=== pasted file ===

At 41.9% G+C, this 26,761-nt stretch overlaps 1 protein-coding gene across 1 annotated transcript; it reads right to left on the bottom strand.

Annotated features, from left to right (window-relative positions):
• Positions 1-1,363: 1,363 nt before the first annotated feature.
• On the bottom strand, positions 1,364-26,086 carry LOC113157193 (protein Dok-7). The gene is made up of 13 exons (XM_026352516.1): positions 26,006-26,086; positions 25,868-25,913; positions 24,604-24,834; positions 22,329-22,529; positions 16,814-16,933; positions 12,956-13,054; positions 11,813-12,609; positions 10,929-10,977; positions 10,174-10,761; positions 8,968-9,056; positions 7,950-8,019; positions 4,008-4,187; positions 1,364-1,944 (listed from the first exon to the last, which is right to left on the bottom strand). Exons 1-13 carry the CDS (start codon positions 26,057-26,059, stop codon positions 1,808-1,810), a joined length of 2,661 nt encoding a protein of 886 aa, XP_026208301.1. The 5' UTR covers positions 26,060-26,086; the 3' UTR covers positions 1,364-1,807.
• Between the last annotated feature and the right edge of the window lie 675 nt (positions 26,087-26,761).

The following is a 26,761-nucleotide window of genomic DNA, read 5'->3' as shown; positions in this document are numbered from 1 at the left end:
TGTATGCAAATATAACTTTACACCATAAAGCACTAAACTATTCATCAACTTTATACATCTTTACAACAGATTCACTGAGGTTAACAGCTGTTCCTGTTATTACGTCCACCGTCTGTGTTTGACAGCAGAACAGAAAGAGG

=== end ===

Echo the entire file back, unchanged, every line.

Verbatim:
At 41.9% G+C, this 26,761-nt stretch overlaps 1 protein-coding gene across 1 annotated transcript; it reads right to left on the bottom strand.

Annotated features, from left to right (window-relative positions):
• Positions 1-1,363: 1,363 nt before the first annotated feature.
• On the bottom strand, positions 1,364-26,086 carry LOC113157193 (protein Dok-7). The gene is made up of 13 exons (XM_026352516.1): positions 26,006-26,086; positions 25,868-25,913; positions 24,604-24,834; positions 22,329-22,529; positions 16,814-16,933; positions 12,956-13,054; positions 11,813-12,609; positions 10,929-10,977; positions 10,174-10,761; positions 8,968-9,056; positions 7,950-8,019; positions 4,008-4,187; positions 1,364-1,944 (listed from the first exon to the last, which is right to left on the bottom strand). Exons 1-13 carry the CDS (start codon positions 26,057-26,059, stop codon positions 1,808-1,810), a joined length of 2,661 nt encoding a protein of 886 aa, XP_026208301.1. The 5' UTR covers positions 26,060-26,086; the 3' UTR covers positions 1,364-1,807.
• Between the last annotated feature and the right edge of the window lie 675 nt (positions 26,087-26,761).

The following is a 26,761-nucleotide window of genomic DNA, read 5'->3' as shown; positions in this document are numbered from 1 at the left end:
TGTATGCAAATATAACTTTACACCATAAAGCACTAAACTATTCATCAACTTTATACATCTTTACAACAGATTCACTGAGGTTAACAGCTGTTCCTGTTATTACGTCCACCGTCTGTGTTTGACAGCAGAACAGAAAGAGG